Just as both America’s Best Racing and Fashion at the Races are trying to gain new fans for the racing industry, Australian racing saw the need to do this years ago and created a fabulous four-week Spring Carnival that showcases amazing Thoroughbred athletes as well as the social spectacle that is race day. By incorporating a lifestyle of fashion and fun to accompany the thrill of gambling and the spectacle of such magnificent animals, Australia has solidified its racing industry as among the strongest in the world today.
Lisa Tan is a professional milliner (http://www.lisatanmillinery.com) and an avid Australian racing fan (and not necessarily in that order) who attends Australia’s Spring Carnival every year and gets involved in all aspects of the events. We caught up with her to give us her spin on the fabulous week.
“It’s the atmosphere – it’s unlike any other racing carnival I’ve attended in Australia and also the world,” she said. “It just has this spirit, this sense of celebration that’s so unique, and so much fun.”
The Spring Carnival is the largest and most pristine racing week in Australia. Held in Melbourne, all the men and ladies come out to the races in their best dress. Whether an avid racing fan or just a socialite, the fashion and fun is at its peak. The carnival consists of Australia’s biggest purses, best racehorses and (hopefully) its most beautiful weather. It can be broken up into three aspects: the racing itself, the Fashions on the Field, and the social side, best represented by the “Birdcage.”
The Birdcage is the premium marquee enclosure (area) where celebrities, businessmen and businesswomen, and all the socialites of Melbourne come together in their fabulous fashion and, well, socialize during the races. More than 100,000 people regularly attend the races on Melbourne Cup day, but only a small group get to enjoy the birdcage. This invite-only area offers sponsorship opportunities to businesses with naming rights, TV rights, and, of course, product placements that could pay off big if celebrities are pictured there.
“I love the fashion – the ladies in Australia put in so much effort, no matter which enclosure they’re attending,” Tan said. “You see just as well-dressed women in general admission as you do in the members’ enclosure. That never happens in Europe – it’s very rare to see a hat in the silver ring at Royal Ascot.”
The Birdcage name can give you an idea of the area. Each section is a different surrounding made, of course, by the naming sponsor. For example, this year there was the Lexus enclosure, black slate backgrounds surrounded by pretty greens giving a classy, earthy feel.
There also was was the Lavazza enclosure with a hot pink and white background to bring out the colors of spring.
RICKI LEE, MENA SUVARI, AND VOGUE WILLIAMS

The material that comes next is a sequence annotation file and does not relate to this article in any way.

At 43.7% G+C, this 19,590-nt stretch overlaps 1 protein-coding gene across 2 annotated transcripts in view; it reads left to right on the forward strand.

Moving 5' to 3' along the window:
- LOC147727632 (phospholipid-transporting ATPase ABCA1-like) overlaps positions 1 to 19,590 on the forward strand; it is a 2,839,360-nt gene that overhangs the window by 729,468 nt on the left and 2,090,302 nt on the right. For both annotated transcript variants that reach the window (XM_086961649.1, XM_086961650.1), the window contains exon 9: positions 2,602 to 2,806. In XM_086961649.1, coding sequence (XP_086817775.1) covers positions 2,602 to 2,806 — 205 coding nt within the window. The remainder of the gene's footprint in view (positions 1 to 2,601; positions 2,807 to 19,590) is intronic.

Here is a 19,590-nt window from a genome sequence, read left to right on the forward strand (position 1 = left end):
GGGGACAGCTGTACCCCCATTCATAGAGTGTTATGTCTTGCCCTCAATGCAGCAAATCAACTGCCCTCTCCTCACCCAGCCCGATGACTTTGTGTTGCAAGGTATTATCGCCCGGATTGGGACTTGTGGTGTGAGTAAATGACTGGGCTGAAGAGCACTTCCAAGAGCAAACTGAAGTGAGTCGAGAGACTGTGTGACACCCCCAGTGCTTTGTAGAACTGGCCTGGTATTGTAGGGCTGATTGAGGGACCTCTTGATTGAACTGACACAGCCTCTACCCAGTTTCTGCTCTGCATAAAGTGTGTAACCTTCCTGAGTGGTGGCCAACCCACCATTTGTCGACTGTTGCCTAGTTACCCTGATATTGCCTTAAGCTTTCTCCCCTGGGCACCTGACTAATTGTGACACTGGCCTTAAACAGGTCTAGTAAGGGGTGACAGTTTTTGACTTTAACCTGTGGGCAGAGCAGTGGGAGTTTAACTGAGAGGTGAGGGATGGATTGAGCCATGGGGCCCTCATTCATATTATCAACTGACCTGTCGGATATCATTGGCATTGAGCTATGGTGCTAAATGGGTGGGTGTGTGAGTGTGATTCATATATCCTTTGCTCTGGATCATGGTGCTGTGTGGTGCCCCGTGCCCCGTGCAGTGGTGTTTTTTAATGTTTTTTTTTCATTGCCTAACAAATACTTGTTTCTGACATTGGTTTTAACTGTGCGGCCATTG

Most easily relatable to American racing would be “Millionaires Row” at the Kentucky Derby. This is where you'd find all of our stars hanging out and enjoying the race day. There are still major differences:
With Millionaires Row, anyone can buy a ticket (with lots of money!) for this section, which is not the case with the Birdcage. There are no fabulous decorations and branding as it’s within the walls of Churchill Downs and just offers boxes and dining rooms. Where many celebrities are paid to attend the Kentucky Derby, many celebrities just want to attend the Spring Carnival. Tickets to the “hot and happening” marquees are the most sought-after item in town ... something we in the U.S. need to work on. Millionaires Row patrons can walk 20 feet to a window and see the races, with the Birdcage many of the people won't even see a live race that day, yet they still love to go.
“The Spring Carnival is incredibly important for creating racing fans, and keeping racing fans,” Tan said. “The Victorian racing clubs have really done a stellar job with the marketing of the carnival, to the extent that it’s now a major part of most people’s social calendars – and you don’t even have to understand racing to enjoy it.
“I feel like it’s not really ‘The Sport of Kings’ anymore in Australia – it belongs to the people now, whereas in Britain racing is still very much for the wealthy. Of course, in the UK it’s more about the horses than it is the fashion or the other social activities that take place off the track. It’s a purist’s game over here, and I’m not sure if that will ever change. However, they only need to look at the health and strength of Australia’s racing industry to see that; whatever they’re doing it, it’s obviously working.”
The Spring Carnival is the pristine example at what a great day (or weeks) at the races should be and should offer. Through fashion, fabulous food and drink, stylish people, and, of course, amazing racehorses, the Spring Carnival does everything right and is a great day for everyone. America needs to look at this carnival and work to create this image for our race days.
Stay tuned for Part II of the Spring Carnival Blog, which gives you all the juicy details of the Fashions on the Field competition!